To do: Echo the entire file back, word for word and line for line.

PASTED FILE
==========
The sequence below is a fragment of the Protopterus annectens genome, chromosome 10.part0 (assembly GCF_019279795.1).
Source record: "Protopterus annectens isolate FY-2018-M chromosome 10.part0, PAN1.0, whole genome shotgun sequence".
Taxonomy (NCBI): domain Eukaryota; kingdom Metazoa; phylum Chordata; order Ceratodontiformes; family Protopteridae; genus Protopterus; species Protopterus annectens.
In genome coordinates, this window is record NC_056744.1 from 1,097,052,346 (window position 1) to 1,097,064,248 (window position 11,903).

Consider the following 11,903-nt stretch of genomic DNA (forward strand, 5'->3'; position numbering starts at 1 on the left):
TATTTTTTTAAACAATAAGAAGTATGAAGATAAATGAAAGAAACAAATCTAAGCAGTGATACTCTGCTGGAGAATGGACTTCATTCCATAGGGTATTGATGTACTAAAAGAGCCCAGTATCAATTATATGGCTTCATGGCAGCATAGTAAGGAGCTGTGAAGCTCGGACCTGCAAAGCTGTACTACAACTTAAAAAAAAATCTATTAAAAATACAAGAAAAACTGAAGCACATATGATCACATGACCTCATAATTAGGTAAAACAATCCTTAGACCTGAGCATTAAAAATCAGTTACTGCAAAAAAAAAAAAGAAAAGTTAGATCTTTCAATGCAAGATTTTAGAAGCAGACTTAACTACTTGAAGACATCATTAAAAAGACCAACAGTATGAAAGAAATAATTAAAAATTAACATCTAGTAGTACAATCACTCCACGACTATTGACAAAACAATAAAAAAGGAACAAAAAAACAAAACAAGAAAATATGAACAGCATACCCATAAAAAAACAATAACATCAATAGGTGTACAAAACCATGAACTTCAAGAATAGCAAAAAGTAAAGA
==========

The sequence below is a fragment of the Protopterus annectens genome, chromosome 10.part0 (assembly GCF_019279795.1).
Source record: "Protopterus annectens isolate FY-2018-M chromosome 10.part0, PAN1.0, whole genome shotgun sequence".
Taxonomy (NCBI): domain Eukaryota; kingdom Metazoa; phylum Chordata; order Ceratodontiformes; family Protopteridae; genus Protopterus; species Protopterus annectens.
In genome coordinates, this window is record NC_056744.1 from 1,097,052,346 (window position 1) to 1,097,064,248 (window position 11,903).

Consider the following 11,903-nt stretch of genomic DNA (forward strand, 5'->3'; position numbering starts at 1 on the left):
TATTTTTTTAAACAATAAGAAGTATGAAGATAAATGAAAGAAACAAATCTAAGCAGTGATACTCTGCTGGAGAATGGACTTCATTCCATAGGGTATTGATGTACTAAAAGAGCCCAGTATCAATTATATGGCTTCATGGCAGCATAGTAAGGAGCTGTGAAGCTCGGACCTGCAAAGCTGTACTACAACTTAAAAAAAAATCTATTAAAAATACAAGAAAAACTGAAGCACATATGATCACATGACCTCATAATTAGGTAAAACAATCCTTAGACCTGAGCATTAAAAATCAGTTACTGCAAAAAAAAAAAAGAAAAGTTAGATCTTTCAATGCAAGATTTTAGAAGCAGACTTAACTACTTGAAGACATCATTAAAAAGACCAACAGTATGAAAGAAATAATTAAAAATTAACATCTAGTAGTACAATCACTCCACGACTATTGACAAAACAATAAAAAAGGAACAAAAAAACAAAACAAGAAAATATGAACAGCATACCCATAAAAAAACAATAACATCAATAGGTGTACAAAACCATGAACTTCAAGAATAGCAAAAAGTAAAGA